How Long Do Pumpkins Last?

This is what you need to know about pumpkin picking, care and storage for the block's best fall decor.

The fall season shows up in many ways—Pumpkin Spice Lattes, autumnal takes on comfort food like pumpkin ravioli, breaking out pumpkin-scented candles. No one has forgotten about apple cider doughnuts, but the everything-pumpkin craze is a sure sign that fall has officially arrived.

With pumpkin purchases skyrocketing at this time of year, it’s good to know the shelf life of the seasonal fruit—yes, technically to botanists, pumpkins are fruits, even though most people call them vegetables. So, how long do pumpkins last? There are several things to take into consideration, like pumpkin variety and intended use, but we’ve gathered the info you need to know before you head to the pumpkin patch.

How Long Do Carved Pumpkins Last?

Carving pumpkins is a Halloween tradition, and a full-fledged family event in my home. There’s something eerie yet whimsical about the glow of candlelit jack-o’-lanterns lining front porches—until they start to look a little off.

Don’t be surprised when your jack-o’-lanterns break down faster than their intact counterparts. Realistically, you’ll only get a few days out of your carved pumpkin before it begins to rot. Plant Care Today says that carved pumpkins generally last between three and five days, though some can stretch it to two weeks. Keep in mind that factors like weather and sunlight also affect how quickly the produce will decompose.

Pumpkins have thick, tough skin, the kind that protects a delicate inside. Once that protective barrier is broken, it’s an open invite for bacteria and fungi to start breaking down the pumpkin’s contents. Luckily, there are ways to preserve a pumpkin and get a few more weeks out of it.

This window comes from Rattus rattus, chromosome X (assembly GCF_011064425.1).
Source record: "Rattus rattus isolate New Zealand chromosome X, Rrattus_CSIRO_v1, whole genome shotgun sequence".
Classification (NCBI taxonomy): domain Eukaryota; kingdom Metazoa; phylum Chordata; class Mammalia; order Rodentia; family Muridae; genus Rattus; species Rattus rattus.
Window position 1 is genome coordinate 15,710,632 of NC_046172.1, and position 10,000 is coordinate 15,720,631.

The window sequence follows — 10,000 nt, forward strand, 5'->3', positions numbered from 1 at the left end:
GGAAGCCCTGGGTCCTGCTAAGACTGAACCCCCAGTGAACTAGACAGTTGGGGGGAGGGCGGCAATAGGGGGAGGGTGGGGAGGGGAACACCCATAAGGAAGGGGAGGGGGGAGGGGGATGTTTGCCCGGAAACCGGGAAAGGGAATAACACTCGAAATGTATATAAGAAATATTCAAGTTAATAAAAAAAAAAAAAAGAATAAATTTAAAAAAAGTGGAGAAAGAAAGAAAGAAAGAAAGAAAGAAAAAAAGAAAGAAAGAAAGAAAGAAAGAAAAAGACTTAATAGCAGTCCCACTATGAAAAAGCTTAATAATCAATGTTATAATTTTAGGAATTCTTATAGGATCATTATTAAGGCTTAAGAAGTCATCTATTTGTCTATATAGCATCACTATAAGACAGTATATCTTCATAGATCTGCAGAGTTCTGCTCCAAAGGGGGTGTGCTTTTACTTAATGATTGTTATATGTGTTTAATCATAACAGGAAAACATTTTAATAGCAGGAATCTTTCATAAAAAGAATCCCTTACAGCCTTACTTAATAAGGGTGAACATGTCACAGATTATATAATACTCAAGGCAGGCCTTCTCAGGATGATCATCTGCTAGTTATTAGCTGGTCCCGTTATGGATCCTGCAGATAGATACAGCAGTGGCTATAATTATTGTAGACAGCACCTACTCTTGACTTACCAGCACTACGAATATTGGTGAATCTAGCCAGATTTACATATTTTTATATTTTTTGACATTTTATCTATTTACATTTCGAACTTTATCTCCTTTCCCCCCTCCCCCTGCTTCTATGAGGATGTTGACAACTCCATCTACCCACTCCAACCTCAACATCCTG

How Long Do Whole Pumpkins Last?

Pumpkins are usually harvested in September and October. Once off the vine, healthy pumpkins will last for a few months—from three to a whole year—if they’re stored properly. During the pumpkin-picking process, there are a few things to keep in mind, according to gardener Mary Jane Duford and her blog, Home for the Harvest.

Opt for the healthiest-looking pumpkins. You might think bigger is better when it comes to pumpkins, but that’s not always the case. Look closely for soft spots, bruising and rot, as pumpkins can often get damaged during harvest and transportation.

Consider cured pumpkins. Some farmers move their pumpkins from vine to a storage space kept at room temperature—this allows it to cure. Higher temps encourage the pumpkin’s outer skin, or rind, to harden, in turn allowing it to last longer than its uncured counterparts. It’s worth asking your local farmer about their harvesting process!

Don’t carry by the stem. If you’re about to hop on a hayride and pluck your own pumpkin from the vine, be conscious not to carry it around by the stem once it’s harvested. Broken, damaged stems are common, and result in a shorter shelf life. Bring a pair of gloves, and make sure to review our pumpkin-picking tips before you head to the patch.

How Long Do Mini Pumpkins Last?